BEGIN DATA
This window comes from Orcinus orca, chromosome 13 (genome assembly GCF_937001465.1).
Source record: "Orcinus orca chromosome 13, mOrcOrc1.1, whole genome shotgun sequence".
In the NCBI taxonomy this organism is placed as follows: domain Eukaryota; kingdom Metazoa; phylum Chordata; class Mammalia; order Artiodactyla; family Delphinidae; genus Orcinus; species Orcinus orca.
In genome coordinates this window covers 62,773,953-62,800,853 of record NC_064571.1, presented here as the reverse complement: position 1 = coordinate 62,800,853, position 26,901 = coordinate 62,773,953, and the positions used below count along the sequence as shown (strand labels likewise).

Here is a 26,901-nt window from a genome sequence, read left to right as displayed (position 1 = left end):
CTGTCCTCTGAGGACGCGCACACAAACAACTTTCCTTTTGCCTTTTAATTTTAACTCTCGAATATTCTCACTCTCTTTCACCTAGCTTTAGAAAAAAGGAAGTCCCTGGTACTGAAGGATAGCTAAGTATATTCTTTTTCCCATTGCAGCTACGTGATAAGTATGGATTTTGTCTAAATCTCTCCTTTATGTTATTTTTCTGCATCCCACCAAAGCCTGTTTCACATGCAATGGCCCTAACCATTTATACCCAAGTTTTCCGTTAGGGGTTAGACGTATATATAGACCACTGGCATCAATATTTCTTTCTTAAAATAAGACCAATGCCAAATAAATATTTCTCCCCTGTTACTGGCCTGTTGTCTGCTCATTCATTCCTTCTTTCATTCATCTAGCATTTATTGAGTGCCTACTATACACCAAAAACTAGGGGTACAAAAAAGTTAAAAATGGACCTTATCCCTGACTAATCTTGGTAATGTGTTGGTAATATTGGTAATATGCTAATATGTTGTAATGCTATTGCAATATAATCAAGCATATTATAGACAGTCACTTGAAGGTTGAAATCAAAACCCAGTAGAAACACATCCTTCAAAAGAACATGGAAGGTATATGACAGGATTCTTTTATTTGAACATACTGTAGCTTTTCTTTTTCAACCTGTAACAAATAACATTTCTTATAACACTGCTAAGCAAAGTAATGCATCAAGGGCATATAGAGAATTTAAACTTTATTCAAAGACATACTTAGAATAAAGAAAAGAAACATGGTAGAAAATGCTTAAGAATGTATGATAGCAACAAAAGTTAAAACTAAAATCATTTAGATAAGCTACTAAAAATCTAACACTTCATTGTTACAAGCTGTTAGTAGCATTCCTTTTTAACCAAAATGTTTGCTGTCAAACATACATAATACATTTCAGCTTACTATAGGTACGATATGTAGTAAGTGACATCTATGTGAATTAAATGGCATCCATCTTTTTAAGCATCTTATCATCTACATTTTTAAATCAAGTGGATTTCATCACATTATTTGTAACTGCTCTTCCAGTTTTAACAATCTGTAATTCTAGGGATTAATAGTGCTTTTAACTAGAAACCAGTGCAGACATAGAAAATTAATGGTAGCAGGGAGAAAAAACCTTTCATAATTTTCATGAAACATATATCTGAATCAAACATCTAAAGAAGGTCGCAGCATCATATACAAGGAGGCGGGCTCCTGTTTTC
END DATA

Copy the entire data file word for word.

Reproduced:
This window comes from Orcinus orca, chromosome 13 (genome assembly GCF_937001465.1).
Source record: "Orcinus orca chromosome 13, mOrcOrc1.1, whole genome shotgun sequence".
In the NCBI taxonomy this organism is placed as follows: domain Eukaryota; kingdom Metazoa; phylum Chordata; class Mammalia; order Artiodactyla; family Delphinidae; genus Orcinus; species Orcinus orca.
In genome coordinates this window covers 62,773,953-62,800,853 of record NC_064571.1, presented here as the reverse complement: position 1 = coordinate 62,800,853, position 26,901 = coordinate 62,773,953, and the positions used below count along the sequence as shown (strand labels likewise).

Here is a 26,901-nt window from a genome sequence, read left to right as displayed (position 1 = left end):
CTGTCCTCTGAGGACGCGCACACAAACAACTTTCCTTTTGCCTTTTAATTTTAACTCTCGAATATTCTCACTCTCTTTCACCTAGCTTTAGAAAAAAGGAAGTCCCTGGTACTGAAGGATAGCTAAGTATATTCTTTTTCCCATTGCAGCTACGTGATAAGTATGGATTTTGTCTAAATCTCTCCTTTATGTTATTTTTCTGCATCCCACCAAAGCCTGTTTCACATGCAATGGCCCTAACCATTTATACCCAAGTTTTCCGTTAGGGGTTAGACGTATATATAGACCACTGGCATCAATATTTCTTTCTTAAAATAAGACCAATGCCAAATAAATATTTCTCCCCTGTTACTGGCCTGTTGTCTGCTCATTCATTCCTTCTTTCATTCATCTAGCATTTATTGAGTGCCTACTATACACCAAAAACTAGGGGTACAAAAAAGTTAAAAATGGACCTTATCCCTGACTAATCTTGGTAATGTGTTGGTAATATTGGTAATATGCTAATATGTTGTAATGCTATTGCAATATAATCAAGCATATTATAGACAGTCACTTGAAGGTTGAAATCAAAACCCAGTAGAAACACATCCTTCAAAAGAACATGGAAGGTATATGACAGGATTCTTTTATTTGAACATACTGTAGCTTTTCTTTTTCAACCTGTAACAAATAACATTTCTTATAACACTGCTAAGCAAAGTAATGCATCAAGGGCATATAGAGAATTTAAACTTTATTCAAAGACATACTTAGAATAAAGAAAAGAAACATGGTAGAAAATGCTTAAGAATGTATGATAGCAACAAAAGTTAAAACTAAAATCATTTAGATAAGCTACTAAAAATCTAACACTTCATTGTTACAAGCTGTTAGTAGCATTCCTTTTTAACCAAAATGTTTGCTGTCAAACATACATAATACATTTCAGCTTACTATAGGTACGATATGTAGTAAGTGACATCTATGTGAATTAAATGGCATCCATCTTTTTAAGCATCTTATCATCTACATTTTTAAATCAAGTGGATTTCATCACATTATTTGTAACTGCTCTTCCAGTTTTAACAATCTGTAATTCTAGGGATTAATAGTGCTTTTAACTAGAAACCAGTGCAGACATAGAAAATTAATGGTAGCAGGGAGAAAAAACCTTTCATAATTTTCATGAAACATATATCTGAATCAAACATCTAAAGAAGGTCGCAGCATCATATACAAGGAGGCGGGCTCCTGTTTTC